The failure to discern the distinction between ransom and pardon has led to considerable confusion of thought on the subject. Christian people of general intelligence will quote texts relative to our being ransomed from the tomb, redeemed from death, bought with a price, even the precious blood of Christ, etc., and in the same breath they speak of the Father's gracious pardon of all offences. Seemingly few think, though many must know, that pardon and ransom express exactly opposite thoughts.
The most ordinary thinker must see that these words are as opposite in meaning as could be, and that both could not be true of the same thing. If Jesus did redeem or ransom us by paying an equivalent for us, thus purchasing our release from death, then our Father did not pardon us. That is, he did not suffer our sins to pass without punishment; but as the Scriptures declare, he laid upon Jesus (who became our willing substitute) the iniquity of us all. (Isa. 53:6). Hence God did not pardon (remit the penalty); for "Christ died for our sins according to the Scriptures."—1 Cor. 15:3.
The principal cause of the difficulty arises from the fact that the terms forgive and pardon have come to be used interchangeably, and are commonly understood as synonymous, while the strict or primary meanings of the words do not admit of this loose interpretation.
Webster's primary definition of forgive is—"to give away, to make over, to resign, to cease to feel resentment against, or, to cease to impute, to remit. Webster also gives as a secondary meaning of forgiveness, the generally accepted sense, pardon. But note the difference in the primary meaning of the words: Pardon refrains from exacting a penalty, while forgiveness signifies much less, viz., that harmony is restored as a result of some settlement, or that the claim is made over to some one else.
Thus we see that the word pardon does not represent Jehovah's course in dealing [R1058 : page 6] with the sinner, but that, while he has not pardoned us, he has forgiven us, according to the above primary definition of the word. That is to say, God has "ceased to impute" sin to those sinners who have laid hold of Christ as their substitute or redeemer—"Whom God hath set forth to be a propitiation [satisfaction] for our sins"—believers' sins. And not for ours only [who now accept] but also [for all who shall at any time accept] for the sins of the whole world, [who sooner or later shall all come to the knowledge and opportunity to believe and accept].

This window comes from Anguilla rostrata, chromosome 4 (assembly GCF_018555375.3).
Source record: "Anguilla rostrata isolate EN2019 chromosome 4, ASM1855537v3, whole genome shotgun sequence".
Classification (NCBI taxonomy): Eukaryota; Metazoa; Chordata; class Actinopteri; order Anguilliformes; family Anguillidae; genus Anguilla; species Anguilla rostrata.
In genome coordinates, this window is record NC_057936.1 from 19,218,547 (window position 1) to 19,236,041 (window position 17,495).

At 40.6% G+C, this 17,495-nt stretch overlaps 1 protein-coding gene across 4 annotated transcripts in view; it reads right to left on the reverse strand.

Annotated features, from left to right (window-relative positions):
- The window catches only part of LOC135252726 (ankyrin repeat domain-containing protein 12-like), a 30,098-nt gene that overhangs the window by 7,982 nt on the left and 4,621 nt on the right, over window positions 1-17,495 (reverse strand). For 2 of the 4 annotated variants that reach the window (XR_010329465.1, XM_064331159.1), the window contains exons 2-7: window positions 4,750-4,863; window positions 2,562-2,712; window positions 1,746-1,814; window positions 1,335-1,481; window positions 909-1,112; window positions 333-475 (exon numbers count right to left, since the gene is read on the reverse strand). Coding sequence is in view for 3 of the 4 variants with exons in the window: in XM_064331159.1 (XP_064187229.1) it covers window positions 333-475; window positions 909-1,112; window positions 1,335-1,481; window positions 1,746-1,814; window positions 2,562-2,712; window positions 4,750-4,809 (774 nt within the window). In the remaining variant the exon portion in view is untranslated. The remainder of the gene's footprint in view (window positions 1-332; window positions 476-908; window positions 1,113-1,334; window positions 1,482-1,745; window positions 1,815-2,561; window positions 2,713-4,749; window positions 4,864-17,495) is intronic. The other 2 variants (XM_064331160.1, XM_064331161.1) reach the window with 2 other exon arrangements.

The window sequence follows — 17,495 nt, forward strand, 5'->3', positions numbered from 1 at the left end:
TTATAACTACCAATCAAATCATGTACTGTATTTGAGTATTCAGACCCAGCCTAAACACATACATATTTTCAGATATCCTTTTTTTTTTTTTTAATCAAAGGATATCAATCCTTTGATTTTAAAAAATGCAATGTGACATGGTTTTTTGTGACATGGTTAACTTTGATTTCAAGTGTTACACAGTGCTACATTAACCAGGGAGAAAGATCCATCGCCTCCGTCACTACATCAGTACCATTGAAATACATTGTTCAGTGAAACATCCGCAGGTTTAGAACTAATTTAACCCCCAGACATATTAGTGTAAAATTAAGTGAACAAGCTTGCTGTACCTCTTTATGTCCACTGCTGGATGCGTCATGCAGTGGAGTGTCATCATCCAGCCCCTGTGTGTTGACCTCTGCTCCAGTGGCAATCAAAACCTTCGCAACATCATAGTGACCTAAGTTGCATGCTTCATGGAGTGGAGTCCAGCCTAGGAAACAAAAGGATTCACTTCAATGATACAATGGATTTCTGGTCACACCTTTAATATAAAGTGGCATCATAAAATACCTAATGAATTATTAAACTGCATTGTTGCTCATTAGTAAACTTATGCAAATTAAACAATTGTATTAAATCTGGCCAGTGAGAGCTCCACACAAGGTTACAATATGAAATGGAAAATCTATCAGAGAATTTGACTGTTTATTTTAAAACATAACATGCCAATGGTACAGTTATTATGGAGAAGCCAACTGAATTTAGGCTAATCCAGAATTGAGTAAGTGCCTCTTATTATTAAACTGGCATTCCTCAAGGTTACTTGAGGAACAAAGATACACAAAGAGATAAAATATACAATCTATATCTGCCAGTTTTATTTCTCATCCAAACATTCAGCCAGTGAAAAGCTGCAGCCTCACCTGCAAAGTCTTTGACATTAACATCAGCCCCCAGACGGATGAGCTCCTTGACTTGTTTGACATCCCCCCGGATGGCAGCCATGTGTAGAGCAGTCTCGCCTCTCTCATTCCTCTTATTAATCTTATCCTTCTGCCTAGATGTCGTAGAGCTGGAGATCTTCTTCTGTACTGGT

There was a sin-penalty upon the race [death] which must be paid, and by paying this penalty for the race, our Lord Jesus bought all with his own precious blood [life shed,—death]. Thus the claims of God's justice against the race were resigned or set over to the purchaser, and he may do what he will with his own. He could let all be in death as when he bought them, or he has full right to restore any or all as he may please. But so far as the Father is concerned, the Adamic sin is forgiven and all claims under it are set over to the Redeemer, the Purchaser, our Lord Jesus; as it is written, "The Father judgeth no man, but hath committed [or transferred] all judgment unto the Son."—John 5:22.
Thus we see too, that when "we were reconciled to God by the death of his Son," it was because he forgave us, i.e., ceased to resent our sins, because our ransom price had been paid, as provided by himself, who so loved us that he gave his Son to redeem us. Thus, too, "God was in Christ reconciling the world to himself, not imputing their trespasses unto them" (but unto his beloved Son, who freely gave himself as our substitute). The sins were imputed to mankind until Jesus died; then God forgave, i.e., ceased to impute to us what had been paid by our Redeemer or Substitute.
Mark clearly, that God did not PARDON, i.e., refrain from exacting the penalty," but "laid upon him [our Redeemer] the iniquity of us all." (Isa. 53:6.) He bore [the penalty of] our sins in his own body on the tree. (1 Pet. 2:24.) And thus we see, how God forgave us freely for Christ's sake—because he paid the penalty which was the full satisfaction of justice.
Let it not be presumed that God compelled the just one to die for the unjust. Justice could not inflict the punishment of the guilty upon the innocent unless the innocent one freely gave himself as a substitute for the guilty. This Jesus did. The Scriptures declare that he laid down his life of himself; not for fear of divine wrath; not because compelled; but for the joy that was set before him (the joy of redeeming and restoring mankind, and of bringing many sons to glory) he endured the cross.—Heb. 12:2.